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BMO Reverses Anti-Coal Policy

BMO dropped plans to curb lending to the coal industry last year to avoid accusations of energy boycotting from West Virginia, Bloomberg has reported, citing an update from West Virginian Treasurer Riley Moore.

The update came in the form of a list of financial institutions that restrict lending to the state’s major industry and are exposed as seeking to destroy the state’s vital energy industry, per Moore. The list is a result of a Republican law passed in 2022, which names financial firms that have “publicly stated they will refuse, terminate or limit doing business with coal, oil or natural gas companies without a reasonable business purpose.”

The list released this week includes majors such as BlackRock, Goldman Sachs, Morgan Stanley, Wells Fargo, and JP Morgan, but the name of Bank of Montreal’s U.S. subsidiary BMO was not mentioned by the West Virginian Treasurer, suggesting it had done a U-turn on its coal curb plans. HSBC, Citigroup, and Northern Trust were also named among the energy boycotters.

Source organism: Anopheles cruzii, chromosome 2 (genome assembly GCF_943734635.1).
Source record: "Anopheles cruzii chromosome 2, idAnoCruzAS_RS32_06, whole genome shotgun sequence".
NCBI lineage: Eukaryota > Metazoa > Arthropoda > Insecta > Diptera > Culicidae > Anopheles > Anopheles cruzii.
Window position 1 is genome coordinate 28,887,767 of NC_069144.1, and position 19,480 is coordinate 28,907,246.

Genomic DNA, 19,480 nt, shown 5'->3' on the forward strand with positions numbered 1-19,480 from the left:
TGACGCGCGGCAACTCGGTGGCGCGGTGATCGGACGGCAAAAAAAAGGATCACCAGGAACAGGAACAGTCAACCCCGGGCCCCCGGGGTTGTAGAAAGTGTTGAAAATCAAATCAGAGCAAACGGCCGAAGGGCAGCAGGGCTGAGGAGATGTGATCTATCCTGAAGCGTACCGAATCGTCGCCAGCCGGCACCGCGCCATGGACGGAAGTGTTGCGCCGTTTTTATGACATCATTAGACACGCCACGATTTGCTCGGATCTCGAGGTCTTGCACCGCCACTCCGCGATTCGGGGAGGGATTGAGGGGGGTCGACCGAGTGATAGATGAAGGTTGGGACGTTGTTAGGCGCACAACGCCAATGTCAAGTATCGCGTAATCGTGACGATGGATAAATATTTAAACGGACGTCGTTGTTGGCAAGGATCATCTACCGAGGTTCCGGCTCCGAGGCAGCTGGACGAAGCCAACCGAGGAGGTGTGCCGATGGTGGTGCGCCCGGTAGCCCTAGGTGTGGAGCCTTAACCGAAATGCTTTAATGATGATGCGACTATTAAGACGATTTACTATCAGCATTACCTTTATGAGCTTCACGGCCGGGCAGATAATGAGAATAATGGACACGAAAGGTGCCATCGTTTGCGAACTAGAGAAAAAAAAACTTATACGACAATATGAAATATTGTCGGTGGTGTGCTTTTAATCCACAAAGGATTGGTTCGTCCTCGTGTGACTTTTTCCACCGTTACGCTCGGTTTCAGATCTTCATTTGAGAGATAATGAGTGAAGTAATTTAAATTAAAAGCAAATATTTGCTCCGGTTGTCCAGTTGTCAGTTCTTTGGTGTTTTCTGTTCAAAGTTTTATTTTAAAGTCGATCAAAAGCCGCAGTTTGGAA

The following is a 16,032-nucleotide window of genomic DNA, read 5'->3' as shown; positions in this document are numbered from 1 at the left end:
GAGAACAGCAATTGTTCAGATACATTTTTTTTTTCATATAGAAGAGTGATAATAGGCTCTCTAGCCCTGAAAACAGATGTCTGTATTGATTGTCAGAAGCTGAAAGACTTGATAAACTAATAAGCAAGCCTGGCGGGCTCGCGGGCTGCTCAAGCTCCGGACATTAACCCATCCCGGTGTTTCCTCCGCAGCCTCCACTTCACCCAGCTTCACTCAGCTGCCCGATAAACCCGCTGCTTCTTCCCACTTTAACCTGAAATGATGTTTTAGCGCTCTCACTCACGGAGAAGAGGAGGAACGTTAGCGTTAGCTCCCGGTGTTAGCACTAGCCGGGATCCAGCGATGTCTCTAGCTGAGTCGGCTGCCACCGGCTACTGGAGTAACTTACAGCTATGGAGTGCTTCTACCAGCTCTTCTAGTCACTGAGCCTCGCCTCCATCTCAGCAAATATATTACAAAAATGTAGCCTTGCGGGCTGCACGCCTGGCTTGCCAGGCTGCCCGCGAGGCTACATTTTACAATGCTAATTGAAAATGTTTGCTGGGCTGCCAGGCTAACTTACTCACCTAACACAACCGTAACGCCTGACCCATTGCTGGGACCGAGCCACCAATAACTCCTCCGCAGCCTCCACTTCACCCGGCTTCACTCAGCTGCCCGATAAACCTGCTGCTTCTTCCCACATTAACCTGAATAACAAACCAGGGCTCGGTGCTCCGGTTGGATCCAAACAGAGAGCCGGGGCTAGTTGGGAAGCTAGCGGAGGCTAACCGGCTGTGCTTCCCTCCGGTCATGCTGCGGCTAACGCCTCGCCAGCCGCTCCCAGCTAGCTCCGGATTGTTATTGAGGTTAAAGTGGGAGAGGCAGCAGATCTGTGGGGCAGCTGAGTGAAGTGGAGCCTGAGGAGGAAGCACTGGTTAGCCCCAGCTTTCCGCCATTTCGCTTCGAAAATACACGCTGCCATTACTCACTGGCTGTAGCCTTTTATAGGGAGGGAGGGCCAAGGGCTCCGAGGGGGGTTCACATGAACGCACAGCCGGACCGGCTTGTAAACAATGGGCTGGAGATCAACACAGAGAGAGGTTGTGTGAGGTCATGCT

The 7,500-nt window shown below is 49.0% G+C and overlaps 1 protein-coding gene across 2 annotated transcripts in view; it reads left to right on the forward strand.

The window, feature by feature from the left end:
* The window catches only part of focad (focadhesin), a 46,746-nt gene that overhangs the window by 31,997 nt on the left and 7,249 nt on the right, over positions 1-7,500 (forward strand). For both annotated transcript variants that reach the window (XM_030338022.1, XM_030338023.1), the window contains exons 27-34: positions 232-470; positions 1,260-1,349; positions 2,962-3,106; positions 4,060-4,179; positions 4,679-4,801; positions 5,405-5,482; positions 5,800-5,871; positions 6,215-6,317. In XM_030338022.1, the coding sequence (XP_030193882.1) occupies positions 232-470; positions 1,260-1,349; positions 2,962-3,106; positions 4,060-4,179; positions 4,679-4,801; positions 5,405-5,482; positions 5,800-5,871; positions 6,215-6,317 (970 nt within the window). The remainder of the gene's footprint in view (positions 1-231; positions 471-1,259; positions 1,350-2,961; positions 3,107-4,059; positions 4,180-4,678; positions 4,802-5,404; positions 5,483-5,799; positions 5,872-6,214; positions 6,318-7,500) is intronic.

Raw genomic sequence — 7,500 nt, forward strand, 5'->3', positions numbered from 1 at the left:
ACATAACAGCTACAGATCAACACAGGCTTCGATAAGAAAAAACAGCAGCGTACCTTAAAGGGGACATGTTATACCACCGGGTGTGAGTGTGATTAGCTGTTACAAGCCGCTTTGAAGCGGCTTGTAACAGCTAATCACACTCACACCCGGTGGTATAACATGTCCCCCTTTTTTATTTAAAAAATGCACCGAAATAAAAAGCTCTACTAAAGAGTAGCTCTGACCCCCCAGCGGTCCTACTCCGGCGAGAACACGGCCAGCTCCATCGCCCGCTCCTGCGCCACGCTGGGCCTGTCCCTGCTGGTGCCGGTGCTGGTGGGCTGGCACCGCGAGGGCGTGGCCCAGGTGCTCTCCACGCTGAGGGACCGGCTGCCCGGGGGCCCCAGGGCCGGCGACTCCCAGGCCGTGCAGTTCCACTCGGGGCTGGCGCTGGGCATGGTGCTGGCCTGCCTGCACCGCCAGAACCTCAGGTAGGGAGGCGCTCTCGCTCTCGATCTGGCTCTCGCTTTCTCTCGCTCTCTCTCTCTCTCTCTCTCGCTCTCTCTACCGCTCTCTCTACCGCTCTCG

“We cannot allow institutions that seek to destroy our state’s critical energy industries and the economic activity they generate to also profit from handling the very taxpayer dollars they seek to diminish,” the West Virginian Treasury said in a statement.

The companies on the list were warned they would end up on it earlier this year. In response, a counselor for BMO wrote back to West Virginia’s Moore, saying, per Bloomberg, that “As a result of policy changes made in November 2023, we removed a Coal Statement from BMO’s websites as it did not fully reflect our current policies.”

“After receipt of your letter, we realized that a cached version of the statement remained on our websites and took it down. We have no plans to republish the Coal Statement,” Timothy Cox also wrote.

By Charles Kennedy for Oilprice.com

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